Similarly, the court did not err in refusing to consider Amgen's rebuttal evidence because the evidence attempted to show that the statements were immaterial, but immateriality is not a barrier to finding that common questions predominate for class certification purposes."[J]ust as a plaintiff class's inability to prove materiality creates no risk that individual questions will predominate, so even a definitive rebuttal on the issue of materiality would not undermine the predominance of questions common to the class."

Amgen also argued that policy considerations merited requiring proof of materiality prior to certification: because certification puts pressure on the defendant to settle, the issue of materiality may never be decided. The Court rejected this argument, noting that in that respect, materiality is no different from other elements of a Rule 10b-5 claim that need not be adjudicated before certification, such as falsity and loss causation. The Court also noted that Congress has addressed settlement pressures through other means, notably through the PSLRA, during the enactment of which it rejected calls to do away with the fraud-on-the-market reliance presumption.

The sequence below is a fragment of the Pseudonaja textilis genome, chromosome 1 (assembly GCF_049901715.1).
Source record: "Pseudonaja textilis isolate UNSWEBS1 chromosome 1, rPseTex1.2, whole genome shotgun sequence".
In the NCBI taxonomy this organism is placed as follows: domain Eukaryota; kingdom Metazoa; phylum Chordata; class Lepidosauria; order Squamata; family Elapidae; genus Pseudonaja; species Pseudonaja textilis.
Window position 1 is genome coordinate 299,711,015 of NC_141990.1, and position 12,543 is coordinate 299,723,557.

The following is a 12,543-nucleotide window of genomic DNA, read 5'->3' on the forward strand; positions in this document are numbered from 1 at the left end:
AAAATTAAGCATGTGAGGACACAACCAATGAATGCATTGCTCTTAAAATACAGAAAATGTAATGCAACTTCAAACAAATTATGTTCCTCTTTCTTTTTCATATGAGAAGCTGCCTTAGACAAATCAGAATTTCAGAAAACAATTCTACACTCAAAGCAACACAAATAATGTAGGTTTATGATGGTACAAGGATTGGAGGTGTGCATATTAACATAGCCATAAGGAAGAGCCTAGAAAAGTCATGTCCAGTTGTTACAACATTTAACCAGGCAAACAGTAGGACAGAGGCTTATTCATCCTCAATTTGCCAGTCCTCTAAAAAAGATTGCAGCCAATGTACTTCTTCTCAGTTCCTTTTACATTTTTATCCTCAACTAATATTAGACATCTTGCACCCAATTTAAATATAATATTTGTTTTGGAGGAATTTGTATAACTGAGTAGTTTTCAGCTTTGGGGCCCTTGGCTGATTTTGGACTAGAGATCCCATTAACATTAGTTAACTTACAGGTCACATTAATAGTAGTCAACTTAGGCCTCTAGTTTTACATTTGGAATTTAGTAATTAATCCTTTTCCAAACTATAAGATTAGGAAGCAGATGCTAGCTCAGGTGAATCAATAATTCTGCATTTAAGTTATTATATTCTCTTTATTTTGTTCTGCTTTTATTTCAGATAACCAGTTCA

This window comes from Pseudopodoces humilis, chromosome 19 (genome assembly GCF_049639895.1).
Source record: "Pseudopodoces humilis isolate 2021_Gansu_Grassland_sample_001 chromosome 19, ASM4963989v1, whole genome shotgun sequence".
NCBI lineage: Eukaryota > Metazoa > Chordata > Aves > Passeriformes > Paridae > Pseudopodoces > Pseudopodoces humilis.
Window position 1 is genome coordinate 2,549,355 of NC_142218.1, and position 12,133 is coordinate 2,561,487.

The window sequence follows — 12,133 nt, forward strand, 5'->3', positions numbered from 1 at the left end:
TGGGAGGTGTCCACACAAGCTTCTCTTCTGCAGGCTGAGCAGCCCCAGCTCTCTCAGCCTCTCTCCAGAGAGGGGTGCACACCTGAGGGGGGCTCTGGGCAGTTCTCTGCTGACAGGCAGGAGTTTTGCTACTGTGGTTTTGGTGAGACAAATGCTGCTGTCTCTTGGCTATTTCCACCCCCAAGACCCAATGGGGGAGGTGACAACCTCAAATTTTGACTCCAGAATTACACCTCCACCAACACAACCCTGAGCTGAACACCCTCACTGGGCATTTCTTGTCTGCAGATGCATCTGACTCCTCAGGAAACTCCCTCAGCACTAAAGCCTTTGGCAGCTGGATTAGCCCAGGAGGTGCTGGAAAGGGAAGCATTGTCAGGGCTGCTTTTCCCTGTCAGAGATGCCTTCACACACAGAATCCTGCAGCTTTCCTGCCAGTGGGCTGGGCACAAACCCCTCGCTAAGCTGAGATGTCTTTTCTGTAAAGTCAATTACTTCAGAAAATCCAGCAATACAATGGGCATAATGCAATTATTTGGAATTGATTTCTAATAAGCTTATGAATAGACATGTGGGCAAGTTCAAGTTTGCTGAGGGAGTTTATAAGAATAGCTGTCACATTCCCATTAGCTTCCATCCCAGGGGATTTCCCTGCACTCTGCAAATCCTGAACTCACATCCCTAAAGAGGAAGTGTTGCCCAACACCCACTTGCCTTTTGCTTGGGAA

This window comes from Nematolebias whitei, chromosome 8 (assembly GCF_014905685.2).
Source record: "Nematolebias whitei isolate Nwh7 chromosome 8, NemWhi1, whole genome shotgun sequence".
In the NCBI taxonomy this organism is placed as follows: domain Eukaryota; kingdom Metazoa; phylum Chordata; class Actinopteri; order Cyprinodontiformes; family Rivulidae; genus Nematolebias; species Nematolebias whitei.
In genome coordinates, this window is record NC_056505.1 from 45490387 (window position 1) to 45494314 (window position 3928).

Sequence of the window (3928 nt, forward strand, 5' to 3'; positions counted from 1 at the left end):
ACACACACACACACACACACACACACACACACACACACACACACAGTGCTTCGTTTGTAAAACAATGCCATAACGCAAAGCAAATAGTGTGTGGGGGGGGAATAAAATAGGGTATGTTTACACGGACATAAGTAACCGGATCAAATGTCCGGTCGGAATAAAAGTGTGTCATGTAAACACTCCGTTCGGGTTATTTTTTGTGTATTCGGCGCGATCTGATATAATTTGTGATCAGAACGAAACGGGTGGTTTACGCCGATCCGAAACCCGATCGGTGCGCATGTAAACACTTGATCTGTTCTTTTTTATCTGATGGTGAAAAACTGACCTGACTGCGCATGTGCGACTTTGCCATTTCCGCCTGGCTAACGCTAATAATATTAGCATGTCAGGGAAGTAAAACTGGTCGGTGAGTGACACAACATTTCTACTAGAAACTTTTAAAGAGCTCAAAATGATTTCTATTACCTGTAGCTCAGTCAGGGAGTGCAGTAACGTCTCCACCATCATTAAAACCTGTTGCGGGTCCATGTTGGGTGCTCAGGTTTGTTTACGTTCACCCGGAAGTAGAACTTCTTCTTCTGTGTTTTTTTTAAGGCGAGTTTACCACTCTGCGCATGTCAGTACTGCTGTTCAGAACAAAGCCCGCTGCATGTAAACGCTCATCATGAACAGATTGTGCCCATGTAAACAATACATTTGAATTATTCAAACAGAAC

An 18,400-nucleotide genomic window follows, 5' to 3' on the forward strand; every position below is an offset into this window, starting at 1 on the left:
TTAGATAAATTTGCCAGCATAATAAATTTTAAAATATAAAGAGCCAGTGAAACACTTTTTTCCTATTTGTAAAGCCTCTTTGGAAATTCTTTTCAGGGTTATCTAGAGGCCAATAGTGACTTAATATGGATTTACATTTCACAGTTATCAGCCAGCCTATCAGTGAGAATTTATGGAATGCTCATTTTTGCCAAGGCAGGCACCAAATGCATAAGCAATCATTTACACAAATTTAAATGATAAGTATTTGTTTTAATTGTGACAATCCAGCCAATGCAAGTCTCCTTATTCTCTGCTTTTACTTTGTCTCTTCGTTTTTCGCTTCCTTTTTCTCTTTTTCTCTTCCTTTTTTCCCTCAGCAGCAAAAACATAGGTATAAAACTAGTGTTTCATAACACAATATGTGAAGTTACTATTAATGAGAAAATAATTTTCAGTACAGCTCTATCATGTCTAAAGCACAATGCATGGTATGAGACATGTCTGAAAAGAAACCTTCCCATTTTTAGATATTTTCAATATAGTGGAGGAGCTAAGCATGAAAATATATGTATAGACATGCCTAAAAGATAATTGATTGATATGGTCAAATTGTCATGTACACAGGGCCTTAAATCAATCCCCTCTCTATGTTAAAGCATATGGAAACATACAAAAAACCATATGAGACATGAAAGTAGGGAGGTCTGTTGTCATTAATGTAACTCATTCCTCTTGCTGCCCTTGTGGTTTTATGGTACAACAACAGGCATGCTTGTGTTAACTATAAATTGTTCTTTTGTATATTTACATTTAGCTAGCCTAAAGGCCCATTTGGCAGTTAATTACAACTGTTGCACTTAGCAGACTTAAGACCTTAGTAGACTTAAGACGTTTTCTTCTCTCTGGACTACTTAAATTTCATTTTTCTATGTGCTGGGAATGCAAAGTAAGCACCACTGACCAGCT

Concurrence and dissent. Justice Alito joined in the majority opinion but wrote a one-paragraph concurring opinion to note that, while the petitioners did not ask the Court to revisit the fraud-on-the-market presumption, the presumption may rest on a faulty economic premise, and it may be appropriate to reconsider it.

Justice Thomas filed a dissenting opinion, in which Justice Kennedy joined and Justice Scalia joined in part, arguing that materiality must be proved prior to class certification. Materiality is a necessary element of the fraud-on-the-market presumption which, in turn, is a necessary predicate to class certification because, without the reliance presumption, individual reliance issues predominate over common ones."The failure to establish materiality [on the merits] retrospectively confirms that fraud on the market was never established, that questions regarding the element of reliance were not common under Rule 23(b)(3), and, by extension, that certification was never proper," the dissent stated. Justice Scalia filed a separate dissenting opinion arguing that the Basic decision"envisions a demonstration of materiality not just for substantive recovery but for certification."

The case is No. 11-1085.

Attorneys: Seth P. Waxman (Wilmer Cutler Pickering Hale and Dorr, LLP) for Amgen, Inc. David C. Frederick (Kellogg, Huber, Hansen, Todd, Evans & Figel, P.L.L.C.) for Connecticut Retirement Plans and Trust Funds.

Companies: Amgen, Inc.

Top Story: FraudManipulation